I’m a seafood lover. A big one actually. But I must question the point of Abalone, it’s fundamental reason for existence. I simply hate it.
Abalone just doesn’t seem to belong anywhere. Not in the ocean (biologists shush!), not in cans on supermarket shelves, not in restaurants and certainly not in the mouths of human beings. The real madness is the fact that canned abalone is quite heavily advertised during Chinese New Year in my part of the world. And it sells for S$45-50 (approx. US$26-29) per can.
I just can’t figure it out. And I’ve tried. Hard.
This confirms to me that the value, be it that of a brand or a product, lies entirely in the eyes (or mouths) of the beholder. If you’ve been taught by your socio-cultural environment that abalone is an expensive delicacy you’re supposed to consume at special occasions, such as Chinese New Year, the product has effectively been branded on your mind and given ‘added value’ correlating with its socio-culturally symbolic significance.
(Some people I know would actually argue that bacon enjoys a disproportionately unfavourable perception in some parts of the world, similar to that of abalone, and that the appreciation of sausage – relative to that of bacon – is suffering as a result).
If you ask me, this ‘added value’ outstrips abalone’s culinary value manifold. I don’t think any human being on this planet can truly appreciate the taste and texture of abalone without the social-cultural brainwashing I’m taking about. And I should point out that I’m a person who loves food…almost any kind. And lots of it.
Learnings so far: Abalone is pointless.
As if the pointlessness of abalone itself wasn’t bad enough, the product is being used as bait in what appears to be an even more pointless exercise; a big bank in
Singapore is using an “abalone gift set” in one of their CNY promotions.
This is their promotional offer:
Redeem your New Moon NZ Abalone & Pacific Clams Gift Set* at any Jack’s Place Steak House & Restaurants when you charge a minimum of S$1,388, including S$38 spent at Jack’s Place Steak House & Restaurants, within 8 charge slips.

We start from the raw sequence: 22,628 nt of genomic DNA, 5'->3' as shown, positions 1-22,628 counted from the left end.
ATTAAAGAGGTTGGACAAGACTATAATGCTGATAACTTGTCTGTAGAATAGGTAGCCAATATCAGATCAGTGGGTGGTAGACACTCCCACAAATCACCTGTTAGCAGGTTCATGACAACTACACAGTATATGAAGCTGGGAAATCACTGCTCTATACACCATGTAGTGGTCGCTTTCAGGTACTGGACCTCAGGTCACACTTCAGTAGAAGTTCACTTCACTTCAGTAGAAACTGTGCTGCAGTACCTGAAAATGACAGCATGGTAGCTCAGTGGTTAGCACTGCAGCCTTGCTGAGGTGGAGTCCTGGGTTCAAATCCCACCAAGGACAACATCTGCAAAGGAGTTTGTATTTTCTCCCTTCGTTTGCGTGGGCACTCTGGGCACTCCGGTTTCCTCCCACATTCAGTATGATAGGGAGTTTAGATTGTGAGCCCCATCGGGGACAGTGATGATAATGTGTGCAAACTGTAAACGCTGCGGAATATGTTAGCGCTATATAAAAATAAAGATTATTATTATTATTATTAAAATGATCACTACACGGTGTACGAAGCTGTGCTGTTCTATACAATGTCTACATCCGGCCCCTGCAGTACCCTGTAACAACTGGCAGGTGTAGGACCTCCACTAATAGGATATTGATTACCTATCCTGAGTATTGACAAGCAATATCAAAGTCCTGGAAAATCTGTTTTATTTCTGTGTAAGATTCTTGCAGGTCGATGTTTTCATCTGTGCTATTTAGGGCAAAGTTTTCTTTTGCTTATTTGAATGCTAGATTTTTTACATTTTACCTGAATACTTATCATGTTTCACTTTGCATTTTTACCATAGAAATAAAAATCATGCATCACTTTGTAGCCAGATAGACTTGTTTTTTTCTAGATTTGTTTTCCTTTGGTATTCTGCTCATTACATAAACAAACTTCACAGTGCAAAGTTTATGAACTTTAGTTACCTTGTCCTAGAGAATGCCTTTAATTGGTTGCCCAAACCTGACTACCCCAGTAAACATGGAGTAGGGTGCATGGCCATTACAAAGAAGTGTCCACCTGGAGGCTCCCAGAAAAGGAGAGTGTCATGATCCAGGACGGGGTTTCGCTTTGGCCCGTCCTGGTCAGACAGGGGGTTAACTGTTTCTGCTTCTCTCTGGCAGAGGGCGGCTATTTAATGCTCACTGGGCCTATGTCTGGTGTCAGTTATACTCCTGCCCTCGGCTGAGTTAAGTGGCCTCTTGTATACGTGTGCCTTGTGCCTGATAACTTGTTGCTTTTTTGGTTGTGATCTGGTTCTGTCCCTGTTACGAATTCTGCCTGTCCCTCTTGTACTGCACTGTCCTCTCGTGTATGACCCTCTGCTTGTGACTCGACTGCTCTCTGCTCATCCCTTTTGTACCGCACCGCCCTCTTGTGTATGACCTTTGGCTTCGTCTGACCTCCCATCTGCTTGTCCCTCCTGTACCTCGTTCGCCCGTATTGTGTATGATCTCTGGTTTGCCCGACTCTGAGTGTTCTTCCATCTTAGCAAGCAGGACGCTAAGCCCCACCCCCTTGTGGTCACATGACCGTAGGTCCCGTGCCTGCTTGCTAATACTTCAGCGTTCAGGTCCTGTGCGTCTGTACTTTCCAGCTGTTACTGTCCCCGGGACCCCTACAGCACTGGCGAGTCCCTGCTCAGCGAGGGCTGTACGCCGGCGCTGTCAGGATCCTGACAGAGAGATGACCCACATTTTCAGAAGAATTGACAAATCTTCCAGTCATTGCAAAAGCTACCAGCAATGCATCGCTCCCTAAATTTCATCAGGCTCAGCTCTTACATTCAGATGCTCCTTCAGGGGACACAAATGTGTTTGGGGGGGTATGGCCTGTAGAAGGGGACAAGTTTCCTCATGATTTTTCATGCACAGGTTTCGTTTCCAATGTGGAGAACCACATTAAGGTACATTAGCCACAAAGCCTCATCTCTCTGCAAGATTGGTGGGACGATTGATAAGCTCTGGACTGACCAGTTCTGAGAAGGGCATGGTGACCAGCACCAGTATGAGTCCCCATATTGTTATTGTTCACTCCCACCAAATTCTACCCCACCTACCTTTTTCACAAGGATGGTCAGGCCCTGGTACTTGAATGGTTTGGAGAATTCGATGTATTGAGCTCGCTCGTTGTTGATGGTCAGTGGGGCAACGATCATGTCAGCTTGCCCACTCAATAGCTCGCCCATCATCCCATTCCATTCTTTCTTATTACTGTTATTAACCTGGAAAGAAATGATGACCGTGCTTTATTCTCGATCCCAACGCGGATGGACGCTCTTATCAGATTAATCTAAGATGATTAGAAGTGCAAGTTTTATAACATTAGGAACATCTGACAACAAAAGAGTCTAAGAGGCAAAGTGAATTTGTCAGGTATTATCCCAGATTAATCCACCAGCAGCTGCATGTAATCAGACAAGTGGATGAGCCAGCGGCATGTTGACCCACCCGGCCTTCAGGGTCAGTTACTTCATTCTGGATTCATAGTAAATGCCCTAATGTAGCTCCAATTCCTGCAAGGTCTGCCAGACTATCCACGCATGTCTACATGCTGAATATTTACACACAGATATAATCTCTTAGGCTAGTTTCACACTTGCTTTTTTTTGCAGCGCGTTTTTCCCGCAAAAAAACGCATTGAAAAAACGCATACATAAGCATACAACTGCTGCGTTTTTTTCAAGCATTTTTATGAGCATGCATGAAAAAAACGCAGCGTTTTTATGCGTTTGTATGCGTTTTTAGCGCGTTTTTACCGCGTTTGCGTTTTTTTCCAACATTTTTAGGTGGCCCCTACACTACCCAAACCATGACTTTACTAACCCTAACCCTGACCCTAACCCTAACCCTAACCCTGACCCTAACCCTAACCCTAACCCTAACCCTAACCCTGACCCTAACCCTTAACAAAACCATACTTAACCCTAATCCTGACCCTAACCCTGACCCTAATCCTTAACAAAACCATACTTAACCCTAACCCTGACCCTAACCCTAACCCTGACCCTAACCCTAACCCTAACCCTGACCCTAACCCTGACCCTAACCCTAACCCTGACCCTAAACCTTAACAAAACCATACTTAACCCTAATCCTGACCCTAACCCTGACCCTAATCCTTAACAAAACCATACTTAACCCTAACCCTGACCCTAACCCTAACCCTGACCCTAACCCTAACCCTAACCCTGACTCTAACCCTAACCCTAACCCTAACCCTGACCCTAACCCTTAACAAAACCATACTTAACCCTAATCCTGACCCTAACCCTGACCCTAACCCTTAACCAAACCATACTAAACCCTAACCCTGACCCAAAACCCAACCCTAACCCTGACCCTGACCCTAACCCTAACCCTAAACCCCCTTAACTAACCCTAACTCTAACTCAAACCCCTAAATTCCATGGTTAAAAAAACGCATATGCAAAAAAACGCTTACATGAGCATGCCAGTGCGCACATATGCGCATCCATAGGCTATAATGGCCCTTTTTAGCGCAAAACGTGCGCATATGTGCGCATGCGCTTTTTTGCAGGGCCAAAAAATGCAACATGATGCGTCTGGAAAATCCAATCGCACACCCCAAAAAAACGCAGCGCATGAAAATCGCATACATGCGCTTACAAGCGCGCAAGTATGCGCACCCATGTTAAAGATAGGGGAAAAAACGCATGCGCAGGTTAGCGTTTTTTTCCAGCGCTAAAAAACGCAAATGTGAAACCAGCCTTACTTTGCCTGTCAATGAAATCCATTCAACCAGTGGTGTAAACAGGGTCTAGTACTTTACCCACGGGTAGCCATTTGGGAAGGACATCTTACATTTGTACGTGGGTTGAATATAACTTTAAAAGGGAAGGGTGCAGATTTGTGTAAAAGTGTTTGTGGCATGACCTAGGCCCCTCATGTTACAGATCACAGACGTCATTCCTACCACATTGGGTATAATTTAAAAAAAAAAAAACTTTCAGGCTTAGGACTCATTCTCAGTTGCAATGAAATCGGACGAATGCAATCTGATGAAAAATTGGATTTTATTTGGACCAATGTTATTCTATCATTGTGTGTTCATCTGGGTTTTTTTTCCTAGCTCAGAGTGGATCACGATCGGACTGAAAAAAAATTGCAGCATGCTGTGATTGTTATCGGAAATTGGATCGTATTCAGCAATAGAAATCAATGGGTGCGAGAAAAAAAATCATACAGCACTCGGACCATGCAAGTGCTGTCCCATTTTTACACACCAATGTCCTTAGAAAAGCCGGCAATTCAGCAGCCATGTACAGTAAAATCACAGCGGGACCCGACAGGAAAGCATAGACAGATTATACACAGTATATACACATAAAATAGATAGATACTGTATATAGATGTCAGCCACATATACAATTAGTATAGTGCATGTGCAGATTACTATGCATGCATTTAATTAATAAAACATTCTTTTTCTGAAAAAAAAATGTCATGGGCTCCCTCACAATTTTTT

In the “Terms and Conditions” section, you learn that in order to qualify and redeem your pointless set of abalone at Jack’s Place Steak House (that’s right….a steak house) you need to spend $1,388 on your credit card between February 3-16 (minimum of $38 spent at Jack’s Place). And you can only redeem this offer at this steak house between February 15 and 16 (and that’s while stock lasts!!!!!). The terms and conditions section is so extensive and complicated that I doubt any credit card holder can manage to get their hands on one of these pointless gift sets even if they go for a steak dinner at Jack’s place on either of the two days stipulated.
Why is it that so many promotions like this one are launched without a reality check? Here is a free tip to the marketing people in the bank. Ask yourself this simple question: Are human beings with brains wired quite analogously to that in your own head likely to increase their credit card spending (to exceed $1,388) when canned abalone is used as the carrot….and they need to have steak for more than $38 at a particular steak restaurant on either of two specified days in the month of February?
My guess is NO.
Let’s take a step back. This is a promotion primarily meant to drive credit card spending. I get that bit. But what’s the relevant linkage between this outrageously expensive canned crap food and this bank brand? Associating the biggest mistake in evolution to this brand can’t possibly do it, or any other brand for that matter, any good. Promotions should be selected based on their potential to also enforce a brand’s positioning in the minds of conumsers, not only to increase sales in the short term. Selecting relevant promotions becomes a whole lot easier when a brand is anchored on a brand idea – a core though the brand stands for, believes in and sticks to. I suspect it’s the idea that’s lacking in the case of this bank brand. Therefore, there is simply nothing in place to provide directions with regards to promotions.
The only near-logical reason I can think of why abalone is used in this promotion is that it’s bloody expensive. Therefore I suspect it is being rationalised and justified (internally by the bank) using every brand owner’s (client’s) favourite word, “PREMIUM”. (That’s how most brand-irrelevant credit card promotions are justified.)
But with the word “premium” ends the completely undifferentiated relevancy of this promotion.
Pointlessness in credit card promotions has reached new heights.
Being a bank is a bad starting point if you want to build a brand that consumers feel an affinity towards. So why would you want to give people unnecessary reasons to hate you by offering a ‘promotion’ that is complicated, disgusting and pointless? Or is demotion the new promotion?
Yes, of course I am being culturally sensitive and totally objective here.